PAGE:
At this point, I am going to shift gears and make a recommendation that may surprise some readers. I am currently reading a book whose observations can, I believe, be incorporated into a life of Christian holiness, notably one that includes the virtues and other habits requisite for evangelism. The book is Never Split The Difference: Negotiating As If Your Life Depended On It. Please bear with me.
The author, Chris Voss, is the FBI’s former lead international hostage negotiator. He currently teaches college business students and Fortune 500 company employees the art of negotiating as he honed it to perfection in very tense situations where failure meant death for hostages. He employs a method he calls “tactical empathy,” which involves such techniques as “mirroring,” “labeling,” “accusation audits,” asking questions that should be answered “No” (as opposed to “going for Yes,” which he insists is not as effective), and other tactics.
A good friend who is a business man recommended I read the book. This gentleman, a pious Catholic layman who attends daily Mass, has incorporated Voss’ methods into his approach to Catholic apologetics and evangelism.
Voss’ contributions are valid in the realm of prudence — recta ratio agibilium (“right reason applied to practice”) — and in its most “practical” sense. His bag of tricks helps with the nuts and bolts of human communication in the context of the way most men are in fact — that is, messed up, wounded by sin such that emotions predominate over reason. Voss tells us how to deal with emotional people by working with their overwrought emotions so that empathy, trust, rapport, and calm can be established.
Even though Voss does not speak scholastic language at all, I believe his approach can be defended by scholasticism on at least two points:
- Saint Thomas teaches us “Quidquid recipitur ad modum recipientis recipitur” — whatever is received is received in the mode of the recipient. In other words, whatever is communicated to another will only be received by that other insofar as he is open or disposed to it. Thus, we don’t teach second graders using the vocabulary we would use with High School seniors.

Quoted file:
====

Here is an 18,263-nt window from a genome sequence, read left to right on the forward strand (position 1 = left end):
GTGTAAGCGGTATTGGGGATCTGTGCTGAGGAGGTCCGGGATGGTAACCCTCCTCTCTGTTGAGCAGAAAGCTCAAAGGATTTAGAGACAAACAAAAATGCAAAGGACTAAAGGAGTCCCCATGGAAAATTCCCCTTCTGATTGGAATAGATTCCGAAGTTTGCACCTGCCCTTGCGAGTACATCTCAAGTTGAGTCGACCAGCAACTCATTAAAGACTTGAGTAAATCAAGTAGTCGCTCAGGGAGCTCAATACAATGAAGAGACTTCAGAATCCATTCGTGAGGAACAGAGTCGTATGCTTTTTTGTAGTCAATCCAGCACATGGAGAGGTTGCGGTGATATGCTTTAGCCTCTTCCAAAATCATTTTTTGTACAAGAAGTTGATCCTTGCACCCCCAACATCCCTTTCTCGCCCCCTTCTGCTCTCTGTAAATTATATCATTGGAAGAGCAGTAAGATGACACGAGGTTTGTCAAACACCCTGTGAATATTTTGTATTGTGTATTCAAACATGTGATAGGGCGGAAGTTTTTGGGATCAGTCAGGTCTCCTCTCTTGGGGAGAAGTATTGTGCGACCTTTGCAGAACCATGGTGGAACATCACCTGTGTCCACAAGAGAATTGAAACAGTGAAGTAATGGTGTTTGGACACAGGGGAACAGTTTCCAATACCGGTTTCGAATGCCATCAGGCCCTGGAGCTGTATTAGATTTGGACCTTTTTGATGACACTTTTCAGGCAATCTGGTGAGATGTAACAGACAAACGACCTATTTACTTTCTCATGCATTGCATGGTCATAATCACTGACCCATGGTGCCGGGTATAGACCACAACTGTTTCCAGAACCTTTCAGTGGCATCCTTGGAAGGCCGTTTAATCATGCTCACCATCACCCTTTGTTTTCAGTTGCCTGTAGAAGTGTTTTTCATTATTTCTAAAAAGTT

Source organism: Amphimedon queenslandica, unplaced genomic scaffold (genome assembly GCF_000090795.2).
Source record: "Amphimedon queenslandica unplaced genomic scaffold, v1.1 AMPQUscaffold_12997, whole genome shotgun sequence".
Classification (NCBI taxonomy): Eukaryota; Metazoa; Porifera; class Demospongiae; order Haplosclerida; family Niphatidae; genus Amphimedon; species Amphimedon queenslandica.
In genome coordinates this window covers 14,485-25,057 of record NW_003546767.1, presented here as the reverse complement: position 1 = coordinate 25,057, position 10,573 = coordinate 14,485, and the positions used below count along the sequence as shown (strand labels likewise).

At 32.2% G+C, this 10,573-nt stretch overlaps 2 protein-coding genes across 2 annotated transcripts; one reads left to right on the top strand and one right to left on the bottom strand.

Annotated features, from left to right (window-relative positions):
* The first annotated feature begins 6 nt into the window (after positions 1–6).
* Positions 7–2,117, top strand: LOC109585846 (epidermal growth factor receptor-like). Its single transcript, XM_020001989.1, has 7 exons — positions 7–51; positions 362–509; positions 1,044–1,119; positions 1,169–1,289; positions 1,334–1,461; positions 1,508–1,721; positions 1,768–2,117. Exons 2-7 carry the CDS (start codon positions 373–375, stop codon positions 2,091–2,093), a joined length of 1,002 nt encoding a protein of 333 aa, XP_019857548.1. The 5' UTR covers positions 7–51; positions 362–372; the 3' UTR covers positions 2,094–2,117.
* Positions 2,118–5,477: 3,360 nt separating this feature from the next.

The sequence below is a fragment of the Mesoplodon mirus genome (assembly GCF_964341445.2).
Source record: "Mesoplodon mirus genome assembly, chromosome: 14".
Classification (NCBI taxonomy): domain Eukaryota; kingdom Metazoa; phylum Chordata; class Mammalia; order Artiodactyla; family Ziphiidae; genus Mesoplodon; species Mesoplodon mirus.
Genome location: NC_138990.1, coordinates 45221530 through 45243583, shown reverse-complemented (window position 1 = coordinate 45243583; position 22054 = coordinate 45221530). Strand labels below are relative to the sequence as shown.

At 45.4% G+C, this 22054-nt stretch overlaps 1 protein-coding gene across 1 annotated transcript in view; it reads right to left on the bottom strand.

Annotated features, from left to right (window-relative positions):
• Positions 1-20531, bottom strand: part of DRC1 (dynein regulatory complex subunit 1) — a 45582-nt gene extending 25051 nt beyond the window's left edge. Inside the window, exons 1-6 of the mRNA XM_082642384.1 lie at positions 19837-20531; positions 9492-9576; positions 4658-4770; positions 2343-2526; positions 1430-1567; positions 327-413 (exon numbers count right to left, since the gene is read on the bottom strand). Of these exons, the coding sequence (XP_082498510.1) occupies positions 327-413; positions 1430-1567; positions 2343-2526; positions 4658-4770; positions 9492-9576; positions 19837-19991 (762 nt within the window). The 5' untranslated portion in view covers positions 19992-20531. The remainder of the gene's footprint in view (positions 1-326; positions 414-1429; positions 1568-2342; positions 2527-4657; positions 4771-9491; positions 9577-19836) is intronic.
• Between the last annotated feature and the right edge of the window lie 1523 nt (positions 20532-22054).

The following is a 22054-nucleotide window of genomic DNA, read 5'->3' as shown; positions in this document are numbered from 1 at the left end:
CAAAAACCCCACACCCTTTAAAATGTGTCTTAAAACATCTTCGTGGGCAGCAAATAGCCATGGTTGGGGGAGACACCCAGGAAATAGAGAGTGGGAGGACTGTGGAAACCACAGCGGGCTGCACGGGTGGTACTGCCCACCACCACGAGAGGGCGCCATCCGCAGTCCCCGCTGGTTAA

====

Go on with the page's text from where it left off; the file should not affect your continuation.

- Secondly, logic itself is a normative science and art. As such, it concerns how reasoning is to be done correctly, not how people so often think incorrectly. True, logic does label for us certain fallacies, but only to show how they do not conform to the norm of correct reasoning. It is not the subject matter of logic to coach the student in how to neutralize and work with people’s emotions so that they can be open to reason. Using logical syllogisms to convince people who are emoting more than they are thinking is an exercise in futility.
Closer than logic to the mark is rhetoric, which does deal with pathos as one of its three appeals — the others being logos and ethos. But rhetoric tends to deal in more formal settings and generally with audiences; it is not so concerned with guiding conversations and negotiations. The skills that Chris Voss teaches are more like salesmanship techniques that aid the practitioner in neutralizing and even leveraging the other person’s heightened emotions. Because your interlocutor’s emotions are realities that most certainly impact the situation, they must be dealt with prudently. As far as I can see it, Voss has accomplished just that.
Now, aside from becoming a better salesman, why would a Catholic qua Catholic be interested in this material? What does it have to do with pleasing God and extending the reign of Jesus Christ on Earth?
Though I have not yet finished his book, it seems to me that Voss’ approach can be “baptized” and used for apologetic purposes and in other settings when the objective is to convince someone of something good — and that is a very Catholic thing to do. At a deeper level, because these techniques infuse calm, trust, and empathy into the discourse, Voss’ approach is compatible with Christian charity, humility, and meekness. And because his techniques take a lot of effort and patience, they are compatible with Christian fortitude, which is to the point here.
While Christian fortitude should lead us to resist what is false and evil, we who oppose the zeitgeist sometimes mistake fortitude for harshness and so run the risk of becoming — in the vernacular — jerks. Let us not be confused on this point. It is not virtuous to be offensive (though, per accidens, offense is too often taken at real virtue). On the other hand, the interior discipline required by this kind of methodical approach to serious conversations can truly be arduous and difficult, which is exactly what fortitude is concerned with, according to Saint Thomas.
As a regular part of your balanced Catholic lifestyle, I suggest you keep a bottle of Fortes in Fide in your liquor cabinet and take a little nip from time to time. It’ll cure what ails you.